Another chapter in the history of the Kaukauna Public Library was written today as the doors to its new Thilmany Road home opened to the public for the first time. Proud residents, representatives and library employees gathered in the front entryway waiting with anticipation for the curtain to be pulled during an unveiling of the building steeped with history as the Eagle Mill, but ready for a bright future during its second life as a community gathering space.
“I’m proud and happy, and relieved, to say that charge has been completed,” shared Director Tony Wieczorek with the crowd.
Approximately 300 donors received a sneak peek of the library on Sunday before it was opened to the public today. Wieczorek credited Ashley Thiem-Menning, programming librarian, and the rest of the library staff with pulling everything together for the opening.
The new library includes meeting rooms, a pretend play area, study rooms a conference room and cozy gathering spots sprinkled throughout its design, along with other unique design features like archways created from spaces where windows used to be and a window in Thiem-Menning’s office that allows her to see the joy of the children as they experience the play space in the Childrens Collection.
Thiem-Menning, a former preschool specialist at the Appleton Public Library, is most excited about the children’s programming and bringing her own two children — 3-year-old daughter, Ruby, and 8-week-old son, Mack, back to explore more. Thiem-Menning took time out of her maternity leave to get the new library up and running, but the children were on hand to “test” things out for their mom.
“We did really put a lot of thought into this place. We wanted it to be a community gathering space,” she adds, noting it was the hope that people would come from beyond just the City of Kaukauna.
The Vosters family from the Town of Vandenbroek couldn’t wait to check out the new library.
“Well, the Childrens Department, naturally,” says Vicky Vosters is what drew her to coming on opening day. She made the trip a family affair with her grandchildren. She recalled taking her own children to the old Kaukauna Public Library and now being able to enjoy the space and activities with her 2-year-old grandson, Graham, who enjoyed a computer game and 18-month-old grandaugther, Violet, who liked the block table.
“It will be so much more space and the librarians are so good with the kids,” Vicky said. “I guess I’m just pretty lucky. So, is Kaukauna.”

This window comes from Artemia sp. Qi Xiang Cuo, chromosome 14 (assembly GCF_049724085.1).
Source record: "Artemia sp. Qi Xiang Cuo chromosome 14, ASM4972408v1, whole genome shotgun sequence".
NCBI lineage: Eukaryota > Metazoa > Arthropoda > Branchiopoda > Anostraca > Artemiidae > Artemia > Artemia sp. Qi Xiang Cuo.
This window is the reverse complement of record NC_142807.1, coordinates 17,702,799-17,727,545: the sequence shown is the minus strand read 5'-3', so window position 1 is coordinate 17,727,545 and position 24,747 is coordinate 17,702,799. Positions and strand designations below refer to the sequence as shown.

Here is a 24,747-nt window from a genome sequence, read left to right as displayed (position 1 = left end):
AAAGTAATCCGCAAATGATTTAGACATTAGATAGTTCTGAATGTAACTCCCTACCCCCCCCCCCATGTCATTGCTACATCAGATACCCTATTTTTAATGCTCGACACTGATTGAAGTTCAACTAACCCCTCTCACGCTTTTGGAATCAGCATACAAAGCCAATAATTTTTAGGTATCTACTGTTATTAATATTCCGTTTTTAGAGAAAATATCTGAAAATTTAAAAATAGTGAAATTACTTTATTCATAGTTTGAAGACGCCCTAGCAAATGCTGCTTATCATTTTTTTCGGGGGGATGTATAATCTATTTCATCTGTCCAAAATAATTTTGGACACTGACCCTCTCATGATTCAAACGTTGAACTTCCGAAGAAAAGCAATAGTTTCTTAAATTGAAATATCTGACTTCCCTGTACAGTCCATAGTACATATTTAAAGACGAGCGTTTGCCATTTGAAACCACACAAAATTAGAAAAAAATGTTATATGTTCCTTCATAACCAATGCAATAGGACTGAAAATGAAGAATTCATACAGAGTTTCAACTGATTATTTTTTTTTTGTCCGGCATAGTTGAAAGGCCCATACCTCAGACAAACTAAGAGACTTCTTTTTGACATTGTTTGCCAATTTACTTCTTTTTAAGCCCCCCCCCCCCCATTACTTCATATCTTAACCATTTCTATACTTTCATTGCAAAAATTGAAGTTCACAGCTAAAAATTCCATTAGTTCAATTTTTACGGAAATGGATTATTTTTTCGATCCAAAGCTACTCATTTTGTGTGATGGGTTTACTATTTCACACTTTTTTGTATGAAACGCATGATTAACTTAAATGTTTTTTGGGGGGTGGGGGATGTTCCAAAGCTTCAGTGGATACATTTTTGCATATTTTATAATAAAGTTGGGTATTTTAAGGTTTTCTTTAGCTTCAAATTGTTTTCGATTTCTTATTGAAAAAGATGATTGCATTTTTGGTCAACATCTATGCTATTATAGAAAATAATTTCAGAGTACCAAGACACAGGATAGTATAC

“It’s beautiful. We were so excited to see all the spaces,” adds Sarah Vosters, mom to Graham and Violet. “We were just really excited to see all the fun play areas.”
Haley Mader of Kaukauna was drawn to the Adult Fiction Collection.
“I was just looking forward to the openness of the library,” she says. “I couldn’t wait to get in after seeing the preview pictures (on Facebook). … It’s outstanding. I could not expect it to be any better than this. I love it!”
Ken Kilgas, a Darboy resident, decided to do his American Legion work at the library today. His father, uncles and cousins once worked at the Eagle Mill.
“I remember my dad telling stories about the neighborhood,” he shares.
Gary Keating, president of the Library Board, was happy to see the dream of the library become reality.
“I think collaboration is an important part of learning and research. Being able to offer that onsite is going to be able to help people achieve their goals,” he says.
Aaron Lahm with Amplitel Technologies was onsite working out tweaks with the library’s phone system and couldn’t believe the transformation of the building from start to finish.
“From what it started with to now is amazing. It’s amazing what they did,” he says.
Stevie Powers of Sherwood also was amazed by the building. She was enjoying the library with her children, 15-year-old Tristan and 11-year-old Jordan, who were doing some classwork as part of their homeschooling.
“I love the space and I see there’s room to grow,” Stevie noted. “We came to study for the morning.”
“I think it’s really nice and it’s a really great upgrade from what it was,” Tristan added.
The family was enjoying one of the nook seating areas.
The mayor also was among the first in the community to take in the new library, which is in the former Eagle Mill, now known as Grand KaKalin. Mayor Gene Rosin calls the development, a perfect example of a public-private partnership. The project took the vision of the City of Kaukauna, Kaukauna Public Library, National Park Service, Wisconsin Historical Society, Expera Specialty Solutions, Stadtmueller & Associates, Horizon Development Group, and Wisconsin Economic Development Corp. Due to the community’s support of the project and a number of donations, no tax dollars were used in the creation of the new library.
“We’re very happy. This is a testament to Kaukauna,” Rosin shares.
“I think it says a lot about our community that we could fundraise so quickly to do this,” adds Thiem-Menning.
The public is invited to attend a formal ribbon cutting and celebration of the library which will be held April 28 from 3:30-7 p.m. at its new location, 207 Thilmany Road. For now, however, the library remains open for service during normal hours and patrons are encouraged to visit.
As Wieczorek stated before the doors were opened to the new facility, “Enjoy your library!”
Editor’s Note: To read more about the Kaukauna Public Library and developments happening in Kaukauna, visit our March Issue Movers and Shakers article.